Medical Equipment and Ingenuity Saves Sorties

  • Published
  • 35th Fighter Wing Public Affairs

Fighter aircraft don’t usually need medical assistance, but when they do it requires innovation and teamwork.

One such instance occurred when an unlikely duo, the 13th Aircraft Maintenance Unit (AMU) and the 35th Medical Support Squadron, teamed up to ensure F-16 Fighting Falcons could take off in time for an important mission thousands of miles away from home.

Several jets were overdue for an oxygen test, meaning they couldn’t fly until cleared; unfortunately it was discovered that the oxygen tester, which is required to check for proper oxygen levels, had expired.

Time was ticking to avoid the mission cancellation, two days to be exact; and the required oxygen tester would not arrive for another two weeks.

“We were looking for any solution, but with our particular setup of the oxygen concentrator and oxygen regulator there's really only one way to check purity,” said U.S. Air Force Staff Sgt. Christian Autry, 13th AMU electrical and environmental systems specialist. “And that's with the tester we use.”

The team was faced with the choice of figuring out a way to test the levels or canceling a major component of the mission.

In the pressure of the moment, Autry thought back to his experiences in Airman Leadership School, specifically networking and learning from other career fields.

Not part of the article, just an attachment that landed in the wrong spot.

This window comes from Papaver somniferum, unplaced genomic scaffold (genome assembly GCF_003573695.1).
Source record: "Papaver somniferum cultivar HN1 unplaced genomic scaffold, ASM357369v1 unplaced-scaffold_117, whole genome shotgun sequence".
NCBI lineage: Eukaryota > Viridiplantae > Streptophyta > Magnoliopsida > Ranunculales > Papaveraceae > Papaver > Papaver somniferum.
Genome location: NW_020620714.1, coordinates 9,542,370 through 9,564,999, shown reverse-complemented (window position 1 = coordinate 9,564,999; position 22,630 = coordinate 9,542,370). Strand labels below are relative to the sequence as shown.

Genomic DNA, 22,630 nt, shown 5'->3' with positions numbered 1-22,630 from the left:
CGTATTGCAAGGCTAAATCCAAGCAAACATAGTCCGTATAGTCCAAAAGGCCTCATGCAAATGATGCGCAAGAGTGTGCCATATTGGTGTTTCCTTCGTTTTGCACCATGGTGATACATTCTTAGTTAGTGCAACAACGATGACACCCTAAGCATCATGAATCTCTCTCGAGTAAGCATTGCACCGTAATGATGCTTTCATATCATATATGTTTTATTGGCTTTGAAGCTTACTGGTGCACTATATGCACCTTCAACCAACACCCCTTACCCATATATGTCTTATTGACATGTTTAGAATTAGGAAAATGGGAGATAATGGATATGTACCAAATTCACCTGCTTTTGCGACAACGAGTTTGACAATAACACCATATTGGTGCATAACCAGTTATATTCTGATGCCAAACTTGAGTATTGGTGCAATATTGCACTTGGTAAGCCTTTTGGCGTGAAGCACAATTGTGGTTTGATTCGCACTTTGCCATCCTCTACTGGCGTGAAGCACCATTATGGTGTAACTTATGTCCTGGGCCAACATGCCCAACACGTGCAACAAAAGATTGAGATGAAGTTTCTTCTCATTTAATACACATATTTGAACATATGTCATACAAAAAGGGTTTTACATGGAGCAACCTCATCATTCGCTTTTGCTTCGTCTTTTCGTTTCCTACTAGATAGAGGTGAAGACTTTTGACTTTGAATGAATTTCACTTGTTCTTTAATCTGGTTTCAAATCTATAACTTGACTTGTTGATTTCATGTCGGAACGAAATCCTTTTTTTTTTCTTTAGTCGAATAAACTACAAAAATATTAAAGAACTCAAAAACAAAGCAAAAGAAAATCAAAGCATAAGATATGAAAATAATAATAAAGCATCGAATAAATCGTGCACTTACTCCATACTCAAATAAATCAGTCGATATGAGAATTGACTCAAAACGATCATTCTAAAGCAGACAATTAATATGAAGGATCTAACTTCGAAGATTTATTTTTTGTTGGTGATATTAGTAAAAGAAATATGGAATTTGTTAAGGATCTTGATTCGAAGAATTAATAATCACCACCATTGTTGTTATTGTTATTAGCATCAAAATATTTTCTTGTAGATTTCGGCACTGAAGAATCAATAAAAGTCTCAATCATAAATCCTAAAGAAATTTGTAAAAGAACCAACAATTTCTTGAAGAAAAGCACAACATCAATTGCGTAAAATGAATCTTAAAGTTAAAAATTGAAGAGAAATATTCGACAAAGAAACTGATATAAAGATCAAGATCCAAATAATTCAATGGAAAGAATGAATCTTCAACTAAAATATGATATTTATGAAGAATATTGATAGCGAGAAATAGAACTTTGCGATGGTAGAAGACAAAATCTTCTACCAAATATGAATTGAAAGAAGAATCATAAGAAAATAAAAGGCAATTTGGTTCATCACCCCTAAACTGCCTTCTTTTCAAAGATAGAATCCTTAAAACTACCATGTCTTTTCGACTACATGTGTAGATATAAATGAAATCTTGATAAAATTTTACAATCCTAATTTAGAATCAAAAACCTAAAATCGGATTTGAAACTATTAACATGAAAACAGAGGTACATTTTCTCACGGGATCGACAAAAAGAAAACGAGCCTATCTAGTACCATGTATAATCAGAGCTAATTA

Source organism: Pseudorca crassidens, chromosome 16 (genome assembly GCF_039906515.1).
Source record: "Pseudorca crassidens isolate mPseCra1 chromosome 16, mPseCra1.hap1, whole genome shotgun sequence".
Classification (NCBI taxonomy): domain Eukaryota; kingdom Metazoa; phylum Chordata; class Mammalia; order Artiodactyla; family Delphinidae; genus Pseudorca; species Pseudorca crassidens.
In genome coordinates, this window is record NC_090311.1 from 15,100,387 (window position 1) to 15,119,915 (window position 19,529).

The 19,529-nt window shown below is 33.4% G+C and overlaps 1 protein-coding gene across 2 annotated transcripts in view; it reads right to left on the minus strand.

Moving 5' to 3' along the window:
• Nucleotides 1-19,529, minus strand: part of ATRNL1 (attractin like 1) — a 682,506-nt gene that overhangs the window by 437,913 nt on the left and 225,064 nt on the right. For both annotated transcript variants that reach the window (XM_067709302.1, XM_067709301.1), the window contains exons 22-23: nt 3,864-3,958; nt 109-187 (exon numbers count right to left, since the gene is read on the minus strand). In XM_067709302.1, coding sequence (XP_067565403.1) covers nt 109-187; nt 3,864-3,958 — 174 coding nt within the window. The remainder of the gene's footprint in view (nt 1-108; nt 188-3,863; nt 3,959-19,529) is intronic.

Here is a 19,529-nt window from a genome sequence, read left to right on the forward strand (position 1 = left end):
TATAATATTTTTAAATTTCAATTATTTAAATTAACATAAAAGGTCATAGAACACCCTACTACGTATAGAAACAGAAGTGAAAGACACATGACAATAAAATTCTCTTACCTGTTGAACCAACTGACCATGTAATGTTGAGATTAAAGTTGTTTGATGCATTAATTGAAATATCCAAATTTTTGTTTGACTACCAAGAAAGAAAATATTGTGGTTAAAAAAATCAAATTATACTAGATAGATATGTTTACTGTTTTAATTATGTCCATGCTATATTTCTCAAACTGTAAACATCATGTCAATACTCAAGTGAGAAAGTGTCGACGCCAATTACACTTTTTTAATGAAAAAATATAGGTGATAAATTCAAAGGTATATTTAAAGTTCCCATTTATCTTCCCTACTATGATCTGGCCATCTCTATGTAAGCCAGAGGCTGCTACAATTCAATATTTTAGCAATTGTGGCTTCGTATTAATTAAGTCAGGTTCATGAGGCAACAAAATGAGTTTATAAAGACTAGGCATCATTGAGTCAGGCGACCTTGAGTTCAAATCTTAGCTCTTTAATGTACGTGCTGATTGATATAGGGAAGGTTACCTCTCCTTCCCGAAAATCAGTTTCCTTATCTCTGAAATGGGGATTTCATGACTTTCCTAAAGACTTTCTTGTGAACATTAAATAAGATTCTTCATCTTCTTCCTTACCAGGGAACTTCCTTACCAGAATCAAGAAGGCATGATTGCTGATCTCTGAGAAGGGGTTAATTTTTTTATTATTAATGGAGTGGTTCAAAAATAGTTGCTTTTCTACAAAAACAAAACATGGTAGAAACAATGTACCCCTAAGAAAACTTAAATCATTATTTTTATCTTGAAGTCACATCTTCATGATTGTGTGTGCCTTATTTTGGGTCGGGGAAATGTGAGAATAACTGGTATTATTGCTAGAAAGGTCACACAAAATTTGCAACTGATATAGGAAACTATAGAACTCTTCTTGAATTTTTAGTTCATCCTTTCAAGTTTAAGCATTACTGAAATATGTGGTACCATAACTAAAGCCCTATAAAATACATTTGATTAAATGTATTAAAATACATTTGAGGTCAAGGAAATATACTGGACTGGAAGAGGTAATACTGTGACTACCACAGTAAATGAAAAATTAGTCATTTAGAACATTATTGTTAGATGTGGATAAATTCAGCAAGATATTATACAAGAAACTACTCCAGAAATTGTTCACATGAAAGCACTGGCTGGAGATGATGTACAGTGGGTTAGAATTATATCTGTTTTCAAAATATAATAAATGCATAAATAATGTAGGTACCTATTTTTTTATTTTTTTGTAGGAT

Autry, thinking it was a long shot, called his former classmate Staff Sgt. Tyler Jackson, 35th Medical Support Squadron non-commissioned officer in charge of unscheduled maintenance at the biomedical equipment repair shop.

He kept it short and sweet: We need a specific or similar device, can you help?

That’s when they both realized that the 35th Medical Group and 13th AMU use the exact same device to test oxygen levels.

“The medical group has to have pure oxygen for patients, and we use the oxygen sensors to test our ventilators,” Jackson explained. “We have oxygen concentrators that we have to test and get at least a 90% purity reading.”

Together, with Jackson’s knowledge and Autry’s team, they were able to test the equipment which resulted in all the aircraft approved for flight in time for the exercise.

“This is an example of Air Force training at work,” Autry said. “Thanks to the connection from ALS with Staff Sgt. Jackson and the capable Airmen with me on shift, we were able to get the mission done in time.”

Both Airmen and their teams were recognized for their innovative approach and ensuring a successful mission for the 35th Fighter Wing.

“Staff Sgt. Autry and Staff Sgt. Jackson challenged the status quo with resourcefulness and ingenuity to overcome what initially appeared to be an unsurpassable obstacle,” said Col. Jesse J. Friedel, 35th Fighter Wing commander. “I’m proud to call these Airmen part of Team Misawa. The approach they took to solve this challenge speaks volumes of their potential. They are the type of leaders our future Air Force needs.”